And somehow, the Roosters broke a four-match losing streak against a bogey side by winning for just the third time in 11 matches dating back to 2007 and in the process held them to a solitary try scored from a contested chip.
This is the only way teams are scoring against the Roosters these days.
I’ve watched this replay and at full speed: at speed it’s bad, but not send-off bad. George Rose leads with his head and goes low, and Jared Waerea-Hargreaves is front on and trying to wrap his arms around him before collecting him high with a swinging arm which was deployed to wrap the body up.
In slow motion it appears to be much, much worse:
But even then, was it a send-off offence?
Was the tackle any worse than Steve Matai’s on George Burgess a few weeks back? That’s up for debate.
Commentators reckon it could be two to three weeks on the sideline, which could be a bit rough, really.
Watching the game the staff here at 26 Rounds thought being placed on report would have been sufficient, and the shock when he was sent off was genuine. There was more reason to send Richard Fa’aoso off for the two spear tackles on Greg Inglis two rounds ago.
His arms are swinging, but in a motion to wrap the player up and is a by-product of severely poor execution on his part. But he certainly connects with his head, and if it goes to the judiciary his record will be enough to see him have a spell on the sideline.
But you know what this means, don’t you?
The SKD’s skid.
A few people picked Shaun Kenny-Dowall to get man of the match after 26 Rounds put the MoM predictions question to Twitter.
Unfortunately, SKD put in what could only be considered the exact opposite of a man of the match performance. Five dropped balls, including one on a break with no-one near him, a penalty and lacklustre running following a solid performance in that area last week.
Some fans are already pining for Tautau Moga to return and take his spot.
What has gone on with him this year?
In 2010 he was runner-up in the Golden Boot award for the world’s best player to Benji Marshall following a season in which he scored 20 tries and was in the running for Dally M centre of the year. He scored a brilliant intercept try that won the greatest game ever played (Tigers, preliminary final) and capped off the year with a Four Nations win in which he scored the series-sealing try.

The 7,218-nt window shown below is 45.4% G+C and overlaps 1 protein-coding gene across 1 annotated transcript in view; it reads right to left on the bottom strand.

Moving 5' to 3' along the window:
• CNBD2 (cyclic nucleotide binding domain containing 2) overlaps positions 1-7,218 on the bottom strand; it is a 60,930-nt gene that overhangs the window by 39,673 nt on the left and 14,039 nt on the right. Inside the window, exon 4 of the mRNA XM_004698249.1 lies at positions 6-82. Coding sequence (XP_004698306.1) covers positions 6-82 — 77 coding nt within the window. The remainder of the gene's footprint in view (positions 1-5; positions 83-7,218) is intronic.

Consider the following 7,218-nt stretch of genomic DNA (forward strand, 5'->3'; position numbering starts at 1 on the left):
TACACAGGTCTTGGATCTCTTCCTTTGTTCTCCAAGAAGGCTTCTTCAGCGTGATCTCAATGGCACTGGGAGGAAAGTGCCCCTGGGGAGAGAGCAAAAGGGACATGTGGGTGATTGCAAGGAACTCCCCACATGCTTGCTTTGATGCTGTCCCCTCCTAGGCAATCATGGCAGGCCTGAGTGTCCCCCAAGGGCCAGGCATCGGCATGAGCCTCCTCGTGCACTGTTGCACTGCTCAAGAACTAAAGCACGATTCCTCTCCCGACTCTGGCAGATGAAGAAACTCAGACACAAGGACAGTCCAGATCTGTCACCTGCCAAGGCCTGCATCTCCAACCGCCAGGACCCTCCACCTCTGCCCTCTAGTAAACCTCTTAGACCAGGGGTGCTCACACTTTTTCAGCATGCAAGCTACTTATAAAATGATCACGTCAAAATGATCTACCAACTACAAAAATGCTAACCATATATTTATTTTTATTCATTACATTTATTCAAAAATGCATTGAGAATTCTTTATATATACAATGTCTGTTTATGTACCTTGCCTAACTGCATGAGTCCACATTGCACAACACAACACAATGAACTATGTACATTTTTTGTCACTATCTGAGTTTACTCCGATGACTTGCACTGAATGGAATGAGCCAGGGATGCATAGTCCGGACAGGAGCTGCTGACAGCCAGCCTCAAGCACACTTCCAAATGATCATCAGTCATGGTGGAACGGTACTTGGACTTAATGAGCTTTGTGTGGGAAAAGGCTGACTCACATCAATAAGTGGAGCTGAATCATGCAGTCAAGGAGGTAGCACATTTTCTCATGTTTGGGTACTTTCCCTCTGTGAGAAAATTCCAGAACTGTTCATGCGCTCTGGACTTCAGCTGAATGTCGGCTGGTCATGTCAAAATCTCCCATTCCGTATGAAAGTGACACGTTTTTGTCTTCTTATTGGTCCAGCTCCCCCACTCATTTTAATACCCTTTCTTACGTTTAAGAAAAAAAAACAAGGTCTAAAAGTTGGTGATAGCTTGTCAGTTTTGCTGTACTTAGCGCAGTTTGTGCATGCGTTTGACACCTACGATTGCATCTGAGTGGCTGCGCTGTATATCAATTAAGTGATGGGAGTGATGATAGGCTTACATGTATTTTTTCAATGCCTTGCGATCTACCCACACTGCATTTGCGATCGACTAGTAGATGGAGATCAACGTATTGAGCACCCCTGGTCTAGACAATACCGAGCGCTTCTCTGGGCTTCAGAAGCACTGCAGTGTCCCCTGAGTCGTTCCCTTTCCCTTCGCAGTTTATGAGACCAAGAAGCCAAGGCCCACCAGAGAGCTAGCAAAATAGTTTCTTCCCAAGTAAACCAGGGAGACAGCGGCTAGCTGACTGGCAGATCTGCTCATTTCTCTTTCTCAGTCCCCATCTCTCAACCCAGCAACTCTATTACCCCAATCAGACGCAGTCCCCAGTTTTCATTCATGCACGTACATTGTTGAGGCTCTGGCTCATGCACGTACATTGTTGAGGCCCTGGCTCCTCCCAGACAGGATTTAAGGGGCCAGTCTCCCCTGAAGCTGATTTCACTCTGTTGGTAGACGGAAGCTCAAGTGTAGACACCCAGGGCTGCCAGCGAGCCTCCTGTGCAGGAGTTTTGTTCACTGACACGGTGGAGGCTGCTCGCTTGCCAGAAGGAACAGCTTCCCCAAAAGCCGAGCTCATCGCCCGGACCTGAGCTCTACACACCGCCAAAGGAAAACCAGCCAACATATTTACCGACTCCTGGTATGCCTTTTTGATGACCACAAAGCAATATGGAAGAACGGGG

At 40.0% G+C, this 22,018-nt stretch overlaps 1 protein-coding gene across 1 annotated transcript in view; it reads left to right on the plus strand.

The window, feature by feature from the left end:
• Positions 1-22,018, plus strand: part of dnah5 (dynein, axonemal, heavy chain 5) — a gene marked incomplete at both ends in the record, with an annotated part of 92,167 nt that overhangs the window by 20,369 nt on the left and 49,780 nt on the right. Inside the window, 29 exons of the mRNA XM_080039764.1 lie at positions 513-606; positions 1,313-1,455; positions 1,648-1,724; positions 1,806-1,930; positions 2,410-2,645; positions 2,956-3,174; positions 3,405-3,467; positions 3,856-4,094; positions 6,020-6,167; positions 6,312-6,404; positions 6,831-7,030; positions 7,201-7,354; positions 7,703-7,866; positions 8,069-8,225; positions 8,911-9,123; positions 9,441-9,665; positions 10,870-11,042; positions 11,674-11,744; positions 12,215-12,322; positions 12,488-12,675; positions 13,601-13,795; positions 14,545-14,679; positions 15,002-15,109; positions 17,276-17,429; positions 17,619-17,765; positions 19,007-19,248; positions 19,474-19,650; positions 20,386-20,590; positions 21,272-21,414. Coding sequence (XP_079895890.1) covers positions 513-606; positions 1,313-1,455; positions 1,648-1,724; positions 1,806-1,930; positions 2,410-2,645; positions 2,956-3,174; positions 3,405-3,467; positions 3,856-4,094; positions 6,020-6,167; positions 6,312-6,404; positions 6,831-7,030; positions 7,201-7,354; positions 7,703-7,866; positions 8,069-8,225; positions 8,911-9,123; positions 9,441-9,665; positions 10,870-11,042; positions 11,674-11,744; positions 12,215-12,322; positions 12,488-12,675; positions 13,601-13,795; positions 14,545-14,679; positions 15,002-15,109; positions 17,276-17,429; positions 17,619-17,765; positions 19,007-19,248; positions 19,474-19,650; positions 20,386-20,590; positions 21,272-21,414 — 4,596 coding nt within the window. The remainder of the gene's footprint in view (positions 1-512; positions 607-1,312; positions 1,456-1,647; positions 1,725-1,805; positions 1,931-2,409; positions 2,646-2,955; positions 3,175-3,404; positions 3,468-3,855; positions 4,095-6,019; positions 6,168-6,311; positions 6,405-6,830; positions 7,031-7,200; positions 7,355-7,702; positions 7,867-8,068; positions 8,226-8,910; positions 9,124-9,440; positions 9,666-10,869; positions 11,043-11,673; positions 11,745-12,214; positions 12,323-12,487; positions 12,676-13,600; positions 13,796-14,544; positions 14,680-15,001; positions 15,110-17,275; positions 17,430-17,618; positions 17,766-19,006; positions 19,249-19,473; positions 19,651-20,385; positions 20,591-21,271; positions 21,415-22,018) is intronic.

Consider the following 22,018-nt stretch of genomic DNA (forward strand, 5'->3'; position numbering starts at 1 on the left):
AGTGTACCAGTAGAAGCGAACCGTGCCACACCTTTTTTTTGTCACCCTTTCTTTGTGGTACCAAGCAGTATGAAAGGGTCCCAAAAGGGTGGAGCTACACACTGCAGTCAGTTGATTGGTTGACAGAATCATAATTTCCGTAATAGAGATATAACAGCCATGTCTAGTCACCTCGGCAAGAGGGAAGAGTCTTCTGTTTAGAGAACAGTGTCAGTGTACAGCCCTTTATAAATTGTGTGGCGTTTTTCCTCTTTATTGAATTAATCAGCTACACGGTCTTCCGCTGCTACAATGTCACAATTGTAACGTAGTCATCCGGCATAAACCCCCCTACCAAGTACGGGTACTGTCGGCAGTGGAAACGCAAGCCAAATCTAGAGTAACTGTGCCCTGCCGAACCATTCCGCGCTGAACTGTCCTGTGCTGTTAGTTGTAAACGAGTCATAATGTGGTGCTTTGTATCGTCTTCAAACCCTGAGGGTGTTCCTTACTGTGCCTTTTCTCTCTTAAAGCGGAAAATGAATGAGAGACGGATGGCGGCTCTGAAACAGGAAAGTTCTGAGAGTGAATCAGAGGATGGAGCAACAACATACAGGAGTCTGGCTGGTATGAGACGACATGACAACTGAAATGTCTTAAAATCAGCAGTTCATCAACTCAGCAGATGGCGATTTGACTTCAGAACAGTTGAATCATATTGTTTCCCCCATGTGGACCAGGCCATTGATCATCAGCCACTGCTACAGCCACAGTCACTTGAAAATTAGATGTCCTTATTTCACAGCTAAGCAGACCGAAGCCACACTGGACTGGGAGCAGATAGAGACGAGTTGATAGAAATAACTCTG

Now? He has just one try all season and fans are begging for a guy coming off knee surgery to replace him.
The rangy Kiwi needs to pick up his game STAT before it really starts to cost the Roosters, who in this game were placed under repeated pressure with his errors, and missed an opportunity for a try when he knocked a bomb on in-goal.
He did set up a try, kind of. But at this stage the cons are far and away outweighing the pros.
The freezing over of hell.
The Roosters are officially second in the NRL on points differential with the Melbourne Storm. The Rabbitohs are a clear first.
In breaking news, this writer just got hit in the head from a shit excreted from a pig that just flew over his head.
We could be headed to a grand final featuring the two oldest foes in rugby league, and Souths fans are already claiming the crowd at ANZ Stadium on Grand Final day is three to one in favour of the red and green. There are also rumours that Centrelink will open a new branch in Homebush to coincide with the event.
Both teams have been the pick of the bunch this year. The Roosters remain first in the NRL in both attack and defence after this game, while the Bunnies have probably what could be considered the harder draw so far just as the Roosters begin a stretch where they will play Jonathan Thurston and the big three from Melbourne.
But here’s some trivia about the league’s oldest rivalry: When was the last time these two clubs met in a finals series?
Undoubtedly these two teams will meet at some point in the playoffs. And hell just froze the fuck over.
Stats per the Sydney Morning Herald (click to enlarge):